I accidentally stumbled onto your blog. Firstly, great job. I see all kinds of megalomania about green and sustainable, it’s refreshing to find someone who takes such a pragmatic approach and recognizes that many of us taking the daily steps that we can afford and sustain will truly make the difference. (off soapbox now.)
    Cutting boards?
    Granite will definetely dull your knives, but for the benefit of dulling knives, you get a continual release of radon… fortunately i’m not lucky enough to have granite.
    As far as the Epicurean cutting board, the performance characteristics are great as you have already seen, and paper is definetely sustainable, but Beth is correct about phenolics and their history going back to bakelite. This is not particularly green. Plastic = Petroleum.
    There are other products however that use the same tecnology of pressing paper, (although they use post-consumer recycled paper), and instead of the traditional phenolics, they use a bio-fiber resin. They also make an entire countertop. Takes a little looking but the truth is out there…

  5. Len says:

    As a scientist, I always get a chuckle out of “green” products. Phenol/formaldehyde products are hardly green, as greencore points out. Could you post the company that uses bio-fiber resin. The word resin gives me a chill. How about a wood cutting board?
    Here is an interesting study on wood vs plastic boards
    Lastly – phenol, a benzene/coal product

  6. sophie says:

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  7. Tara Enever says:

    My family recently bought Epicurean cutting boards as Christmas gifts, thinking we were buying a good green product. However, once we washed them (before using), they smelled so bad, we have put them in plastic bags until we can hopefully return them.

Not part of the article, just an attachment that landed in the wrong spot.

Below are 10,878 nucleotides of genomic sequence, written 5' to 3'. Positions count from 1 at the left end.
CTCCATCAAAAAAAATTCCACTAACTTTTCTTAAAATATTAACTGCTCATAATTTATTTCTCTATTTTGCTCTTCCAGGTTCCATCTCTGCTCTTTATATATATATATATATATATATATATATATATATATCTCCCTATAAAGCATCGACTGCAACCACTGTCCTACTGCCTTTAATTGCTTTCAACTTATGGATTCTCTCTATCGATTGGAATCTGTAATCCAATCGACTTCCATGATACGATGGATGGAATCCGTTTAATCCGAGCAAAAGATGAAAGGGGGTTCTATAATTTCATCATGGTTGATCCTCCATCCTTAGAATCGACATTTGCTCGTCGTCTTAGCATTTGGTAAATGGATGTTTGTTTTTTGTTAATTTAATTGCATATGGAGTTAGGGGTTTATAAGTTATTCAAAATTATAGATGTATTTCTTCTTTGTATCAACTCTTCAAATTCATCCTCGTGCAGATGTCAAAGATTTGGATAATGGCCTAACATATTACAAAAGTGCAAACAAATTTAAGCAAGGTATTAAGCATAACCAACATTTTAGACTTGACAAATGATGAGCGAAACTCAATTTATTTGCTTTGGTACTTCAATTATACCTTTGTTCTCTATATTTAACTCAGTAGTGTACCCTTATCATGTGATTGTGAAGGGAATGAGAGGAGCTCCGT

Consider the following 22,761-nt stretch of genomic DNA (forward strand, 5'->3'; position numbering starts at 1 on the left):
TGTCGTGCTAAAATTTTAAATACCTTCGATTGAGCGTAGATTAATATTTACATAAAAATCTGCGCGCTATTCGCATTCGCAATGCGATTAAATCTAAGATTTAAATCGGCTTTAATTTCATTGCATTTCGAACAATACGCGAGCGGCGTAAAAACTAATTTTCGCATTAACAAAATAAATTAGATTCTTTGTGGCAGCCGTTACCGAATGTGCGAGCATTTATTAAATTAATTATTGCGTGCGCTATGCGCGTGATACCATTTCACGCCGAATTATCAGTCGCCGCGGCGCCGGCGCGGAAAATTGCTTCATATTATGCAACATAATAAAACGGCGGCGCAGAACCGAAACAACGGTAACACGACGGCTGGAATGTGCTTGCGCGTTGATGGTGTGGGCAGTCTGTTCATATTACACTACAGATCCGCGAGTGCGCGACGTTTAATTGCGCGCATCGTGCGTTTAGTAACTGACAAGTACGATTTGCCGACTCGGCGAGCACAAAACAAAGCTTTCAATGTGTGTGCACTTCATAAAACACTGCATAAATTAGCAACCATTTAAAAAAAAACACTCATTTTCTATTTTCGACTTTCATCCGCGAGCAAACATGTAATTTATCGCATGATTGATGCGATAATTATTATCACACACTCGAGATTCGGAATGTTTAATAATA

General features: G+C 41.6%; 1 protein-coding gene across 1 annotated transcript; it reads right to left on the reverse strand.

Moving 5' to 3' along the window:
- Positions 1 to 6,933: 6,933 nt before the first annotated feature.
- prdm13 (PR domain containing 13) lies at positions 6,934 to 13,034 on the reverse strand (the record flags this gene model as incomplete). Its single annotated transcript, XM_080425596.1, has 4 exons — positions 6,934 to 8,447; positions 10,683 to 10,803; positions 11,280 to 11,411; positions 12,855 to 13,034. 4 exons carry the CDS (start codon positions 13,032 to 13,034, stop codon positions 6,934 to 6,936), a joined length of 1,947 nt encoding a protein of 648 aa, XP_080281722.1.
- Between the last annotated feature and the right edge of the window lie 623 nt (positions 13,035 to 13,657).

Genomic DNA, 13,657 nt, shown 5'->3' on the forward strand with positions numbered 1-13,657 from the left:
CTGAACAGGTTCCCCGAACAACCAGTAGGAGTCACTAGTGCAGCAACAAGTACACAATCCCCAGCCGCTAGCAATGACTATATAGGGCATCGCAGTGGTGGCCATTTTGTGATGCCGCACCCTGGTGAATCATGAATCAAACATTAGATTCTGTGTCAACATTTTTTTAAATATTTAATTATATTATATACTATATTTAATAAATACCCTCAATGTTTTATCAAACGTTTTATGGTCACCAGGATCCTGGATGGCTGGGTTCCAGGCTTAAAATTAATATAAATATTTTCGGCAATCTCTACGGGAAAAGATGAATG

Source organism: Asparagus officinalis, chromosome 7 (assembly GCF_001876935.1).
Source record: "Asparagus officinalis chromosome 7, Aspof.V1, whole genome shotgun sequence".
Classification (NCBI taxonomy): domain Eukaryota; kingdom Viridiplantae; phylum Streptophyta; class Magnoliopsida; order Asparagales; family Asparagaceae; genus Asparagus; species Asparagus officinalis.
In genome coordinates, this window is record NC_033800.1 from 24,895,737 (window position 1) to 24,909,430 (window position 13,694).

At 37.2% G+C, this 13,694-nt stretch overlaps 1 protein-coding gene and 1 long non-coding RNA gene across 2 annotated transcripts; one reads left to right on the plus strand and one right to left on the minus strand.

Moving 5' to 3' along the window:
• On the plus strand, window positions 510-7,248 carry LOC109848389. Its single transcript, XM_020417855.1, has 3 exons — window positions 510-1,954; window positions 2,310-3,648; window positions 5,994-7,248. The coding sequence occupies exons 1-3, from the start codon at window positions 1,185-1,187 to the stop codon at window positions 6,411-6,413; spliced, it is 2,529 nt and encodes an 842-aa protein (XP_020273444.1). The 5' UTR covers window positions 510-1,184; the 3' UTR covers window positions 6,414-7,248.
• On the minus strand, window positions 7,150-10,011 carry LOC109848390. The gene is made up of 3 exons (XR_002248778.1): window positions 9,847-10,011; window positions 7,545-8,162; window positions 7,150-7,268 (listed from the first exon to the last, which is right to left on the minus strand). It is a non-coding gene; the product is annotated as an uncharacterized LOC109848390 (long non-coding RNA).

I say ‘hopefully’, as we bought them at the William Ashley Annual Warehouse Sale in Toronto and not only do they stipulate ‘No refunds or exchanges’ on Warehouse Sale items, William Ashley proper have discontinued selling the boards! If they are so good, why are they no longer selling them? I wonder… Yet, I have not heard anyone mention their boards smelling(either on here or anywhere else).

    I thought my board smelled like a barn (hay and strong urine odor); my sister and brother-in-law thought theirs smelled like chemicals. Either way, there is NO way we would put anything we intended to eat on these boards! We want our money back!

    Anyone have anything to say about the odor?

    • David says:

      I agree about the foul smell. I’ve tried to use my Epicurean board for several weeks, but the smell never went away, no matter how often we washed it. I think it must be the phenol/formaldehyde compound somehow becoming volatile … Wikipedia says the resin made from those two highly-dangerous carcinogens is harmless, but why don’t I believe them? My nose tells me this material is toxic, and I think I’ll believe my nose. The last straw came today when I laid a piece of toast on the board to slice it — picked up the toast, and it too smelled foul! The board is going back.

  8. terry says:

    i asked a store about the borads…that i got one from and wanted a few more…they also are not carrying them…and why? the prices have gone up…so the same board i paid 40$ for is not 55$ish….so i guess there are going to get harder to find…she said its as the canadian $$$ is lower again its to costly to bring this stuff in…so i just bought a wiked oversize bamboo board

  9. I must say, I could not agree with you in 100%, but that’s just my IMHO, which indeed could be wrong.
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  10. Elizabeth says:

    Just bought an Epicurean board too and after washing it noticed a strong formaldehyde smell. Hope Bed Bath and Beyond takes it back. Yuck!